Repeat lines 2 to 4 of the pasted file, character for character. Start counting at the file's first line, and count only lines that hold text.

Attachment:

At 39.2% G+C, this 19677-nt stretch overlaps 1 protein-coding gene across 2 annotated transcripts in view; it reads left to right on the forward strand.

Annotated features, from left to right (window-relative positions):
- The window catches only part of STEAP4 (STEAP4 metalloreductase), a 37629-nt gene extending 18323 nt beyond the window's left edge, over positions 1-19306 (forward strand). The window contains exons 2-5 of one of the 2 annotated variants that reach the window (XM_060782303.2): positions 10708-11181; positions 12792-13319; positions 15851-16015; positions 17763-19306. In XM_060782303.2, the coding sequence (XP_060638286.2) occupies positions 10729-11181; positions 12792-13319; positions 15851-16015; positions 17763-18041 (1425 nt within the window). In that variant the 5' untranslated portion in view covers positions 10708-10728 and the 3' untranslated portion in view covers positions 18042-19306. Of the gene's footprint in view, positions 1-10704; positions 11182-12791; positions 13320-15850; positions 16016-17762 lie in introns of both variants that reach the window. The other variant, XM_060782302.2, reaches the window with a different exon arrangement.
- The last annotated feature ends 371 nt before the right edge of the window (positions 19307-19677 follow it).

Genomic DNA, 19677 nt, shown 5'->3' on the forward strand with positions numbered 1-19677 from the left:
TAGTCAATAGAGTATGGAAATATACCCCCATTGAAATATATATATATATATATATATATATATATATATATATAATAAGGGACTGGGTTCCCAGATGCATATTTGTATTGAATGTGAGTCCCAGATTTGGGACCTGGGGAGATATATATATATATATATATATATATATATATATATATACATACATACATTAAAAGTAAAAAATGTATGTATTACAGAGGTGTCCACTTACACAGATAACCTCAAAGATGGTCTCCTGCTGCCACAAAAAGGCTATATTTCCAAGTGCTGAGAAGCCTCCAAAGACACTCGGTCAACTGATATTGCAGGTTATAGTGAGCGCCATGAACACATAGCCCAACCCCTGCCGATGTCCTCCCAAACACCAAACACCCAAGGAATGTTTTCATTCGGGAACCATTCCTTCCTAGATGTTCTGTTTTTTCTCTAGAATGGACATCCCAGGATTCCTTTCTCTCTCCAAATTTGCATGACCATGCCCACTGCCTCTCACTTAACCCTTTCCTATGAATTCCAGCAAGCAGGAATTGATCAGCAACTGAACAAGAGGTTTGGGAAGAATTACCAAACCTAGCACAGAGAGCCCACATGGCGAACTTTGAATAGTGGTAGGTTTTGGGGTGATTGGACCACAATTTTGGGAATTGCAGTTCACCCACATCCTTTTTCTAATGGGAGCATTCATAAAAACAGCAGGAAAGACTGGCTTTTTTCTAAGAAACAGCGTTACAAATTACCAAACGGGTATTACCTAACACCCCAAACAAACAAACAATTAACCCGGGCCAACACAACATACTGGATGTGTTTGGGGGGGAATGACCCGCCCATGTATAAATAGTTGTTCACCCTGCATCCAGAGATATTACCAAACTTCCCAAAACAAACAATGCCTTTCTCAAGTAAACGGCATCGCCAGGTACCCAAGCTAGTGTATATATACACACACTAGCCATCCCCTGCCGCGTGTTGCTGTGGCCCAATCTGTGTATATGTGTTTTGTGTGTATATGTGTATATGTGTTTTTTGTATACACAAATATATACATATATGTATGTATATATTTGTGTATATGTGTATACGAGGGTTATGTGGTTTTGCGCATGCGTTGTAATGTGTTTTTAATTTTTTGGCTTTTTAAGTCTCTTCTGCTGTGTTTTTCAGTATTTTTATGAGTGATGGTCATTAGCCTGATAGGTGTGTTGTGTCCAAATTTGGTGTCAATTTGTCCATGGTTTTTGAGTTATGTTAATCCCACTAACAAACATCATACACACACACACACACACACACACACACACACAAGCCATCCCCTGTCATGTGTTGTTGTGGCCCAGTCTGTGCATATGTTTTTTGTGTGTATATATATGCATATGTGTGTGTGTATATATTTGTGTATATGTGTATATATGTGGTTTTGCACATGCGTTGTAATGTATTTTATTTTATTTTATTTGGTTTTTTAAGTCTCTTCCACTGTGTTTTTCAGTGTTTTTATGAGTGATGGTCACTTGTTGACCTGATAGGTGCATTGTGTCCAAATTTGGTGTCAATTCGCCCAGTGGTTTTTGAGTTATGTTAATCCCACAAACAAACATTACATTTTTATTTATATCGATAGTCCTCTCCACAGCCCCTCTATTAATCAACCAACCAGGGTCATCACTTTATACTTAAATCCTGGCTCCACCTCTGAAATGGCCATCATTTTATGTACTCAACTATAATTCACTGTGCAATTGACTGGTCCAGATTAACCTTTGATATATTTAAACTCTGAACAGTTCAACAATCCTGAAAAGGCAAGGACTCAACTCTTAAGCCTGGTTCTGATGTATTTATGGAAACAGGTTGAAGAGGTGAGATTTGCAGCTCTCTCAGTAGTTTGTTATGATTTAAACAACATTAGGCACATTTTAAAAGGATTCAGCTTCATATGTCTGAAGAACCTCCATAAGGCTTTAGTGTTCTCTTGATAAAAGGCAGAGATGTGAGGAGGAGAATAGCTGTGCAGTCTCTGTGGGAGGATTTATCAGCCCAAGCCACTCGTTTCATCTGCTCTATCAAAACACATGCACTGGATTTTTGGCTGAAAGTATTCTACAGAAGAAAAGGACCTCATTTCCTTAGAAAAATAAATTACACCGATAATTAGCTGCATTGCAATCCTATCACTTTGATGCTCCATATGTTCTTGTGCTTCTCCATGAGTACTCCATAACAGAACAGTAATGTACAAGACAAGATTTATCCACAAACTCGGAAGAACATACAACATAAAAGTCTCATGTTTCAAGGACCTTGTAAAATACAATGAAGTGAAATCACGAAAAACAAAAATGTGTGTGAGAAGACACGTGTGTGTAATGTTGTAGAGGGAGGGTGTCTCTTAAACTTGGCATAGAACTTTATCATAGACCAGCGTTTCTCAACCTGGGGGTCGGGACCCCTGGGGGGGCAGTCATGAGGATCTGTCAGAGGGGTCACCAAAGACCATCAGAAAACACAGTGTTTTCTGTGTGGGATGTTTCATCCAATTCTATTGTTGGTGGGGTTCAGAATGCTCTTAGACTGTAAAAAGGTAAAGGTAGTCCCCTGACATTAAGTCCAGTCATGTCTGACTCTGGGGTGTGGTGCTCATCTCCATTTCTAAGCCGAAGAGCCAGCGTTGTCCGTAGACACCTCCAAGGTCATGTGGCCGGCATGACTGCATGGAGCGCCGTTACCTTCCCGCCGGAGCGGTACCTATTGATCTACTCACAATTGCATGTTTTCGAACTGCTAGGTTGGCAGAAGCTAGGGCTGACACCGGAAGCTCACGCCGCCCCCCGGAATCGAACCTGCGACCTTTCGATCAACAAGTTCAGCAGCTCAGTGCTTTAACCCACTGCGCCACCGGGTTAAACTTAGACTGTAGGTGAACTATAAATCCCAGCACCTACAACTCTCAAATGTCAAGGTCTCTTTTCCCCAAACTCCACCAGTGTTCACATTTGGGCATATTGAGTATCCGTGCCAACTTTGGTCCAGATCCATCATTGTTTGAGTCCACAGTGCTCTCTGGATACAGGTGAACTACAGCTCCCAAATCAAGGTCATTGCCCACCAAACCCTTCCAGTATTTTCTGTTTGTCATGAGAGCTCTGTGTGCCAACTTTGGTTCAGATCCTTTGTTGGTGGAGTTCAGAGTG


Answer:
Annotated features, from left to right (window-relative positions):
- The window catches only part of STEAP4 (STEAP4 metalloreductase), a 37629-nt gene extending 18323 nt beyond the window's left edge, over positions 1-19306 (forward strand). The window contains exons 2-5 of one of the 2 annotated variants that reach the window (XM_060782303.2): positions 10708-11181; positions 12792-13319; positions 15851-16015; positions 17763-19306. In XM_060782303.2, the coding sequence (XP_060638286.2) occupies positions 10729-11181; positions 12792-13319; positions 15851-16015; positions 17763-18041 (1425 nt within the window). In that variant the 5' untranslated portion in view covers positions 10708-10728 and the 3' untranslated portion in view covers positions 18042-19306. Of the gene's footprint in view, positions 1-10704; positions 11182-12791; positions 13320-15850; positions 16016-17762 lie in introns of both variants that reach the window. The other variant, XM_060782302.2, reaches the window with a different exon arrangement.
- The last annotated feature ends 371 nt before the right edge of the window (positions 19307-19677 follow it).